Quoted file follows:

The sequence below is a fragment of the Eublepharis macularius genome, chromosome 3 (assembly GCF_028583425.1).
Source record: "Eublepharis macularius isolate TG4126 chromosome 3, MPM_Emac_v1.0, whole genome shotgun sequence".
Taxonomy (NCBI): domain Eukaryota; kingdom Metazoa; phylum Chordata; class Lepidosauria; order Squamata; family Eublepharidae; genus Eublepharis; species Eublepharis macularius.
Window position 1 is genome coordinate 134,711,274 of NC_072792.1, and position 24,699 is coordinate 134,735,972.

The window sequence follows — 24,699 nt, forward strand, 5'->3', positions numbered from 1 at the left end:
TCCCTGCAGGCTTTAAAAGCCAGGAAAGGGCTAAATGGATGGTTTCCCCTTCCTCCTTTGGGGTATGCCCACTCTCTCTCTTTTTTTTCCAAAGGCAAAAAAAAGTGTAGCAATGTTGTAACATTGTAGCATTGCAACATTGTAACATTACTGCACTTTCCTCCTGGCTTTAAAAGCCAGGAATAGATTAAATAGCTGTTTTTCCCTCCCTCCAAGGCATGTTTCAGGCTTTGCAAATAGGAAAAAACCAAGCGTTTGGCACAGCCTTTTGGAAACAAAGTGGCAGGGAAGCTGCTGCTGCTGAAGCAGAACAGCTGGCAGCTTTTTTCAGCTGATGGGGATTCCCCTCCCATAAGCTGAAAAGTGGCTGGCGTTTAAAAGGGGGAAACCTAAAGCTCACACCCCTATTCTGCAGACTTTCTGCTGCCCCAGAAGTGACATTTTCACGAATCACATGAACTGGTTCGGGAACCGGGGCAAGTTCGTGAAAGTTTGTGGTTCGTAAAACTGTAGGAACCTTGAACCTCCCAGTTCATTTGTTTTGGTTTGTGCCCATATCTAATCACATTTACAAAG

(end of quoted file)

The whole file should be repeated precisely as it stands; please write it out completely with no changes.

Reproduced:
The sequence below is a fragment of the Eublepharis macularius genome, chromosome 3 (assembly GCF_028583425.1).
Source record: "Eublepharis macularius isolate TG4126 chromosome 3, MPM_Emac_v1.0, whole genome shotgun sequence".
Taxonomy (NCBI): domain Eukaryota; kingdom Metazoa; phylum Chordata; class Lepidosauria; order Squamata; family Eublepharidae; genus Eublepharis; species Eublepharis macularius.
Window position 1 is genome coordinate 134,711,274 of NC_072792.1, and position 24,699 is coordinate 134,735,972.

The window sequence follows — 24,699 nt, forward strand, 5'->3', positions numbered from 1 at the left end:
TCCCTGCAGGCTTTAAAAGCCAGGAAAGGGCTAAATGGATGGTTTCCCCTTCCTCCTTTGGGGTATGCCCACTCTCTCTCTTTTTTTTCCAAAGGCAAAAAAAAGTGTAGCAATGTTGTAACATTGTAGCATTGCAACATTGTAACATTACTGCACTTTCCTCCTGGCTTTAAAAGCCAGGAATAGATTAAATAGCTGTTTTTCCCTCCCTCCAAGGCATGTTTCAGGCTTTGCAAATAGGAAAAAACCAAGCGTTTGGCACAGCCTTTTGGAAACAAAGTGGCAGGGAAGCTGCTGCTGCTGAAGCAGAACAGCTGGCAGCTTTTTTCAGCTGATGGGGATTCCCCTCCCATAAGCTGAAAAGTGGCTGGCGTTTAAAAGGGGGAAACCTAAAGCTCACACCCCTATTCTGCAGACTTTCTGCTGCCCCAGAAGTGACATTTTCACGAATCACATGAACTGGTTCGGGAACCGGGGCAAGTTCGTGAAAGTTTGTGGTTCGTAAAACTGTAGGAACCTTGAACCTCCCAGTTCATTTGTTTTGGTTTGTGCCCATATCTAATCACATTTACAAAG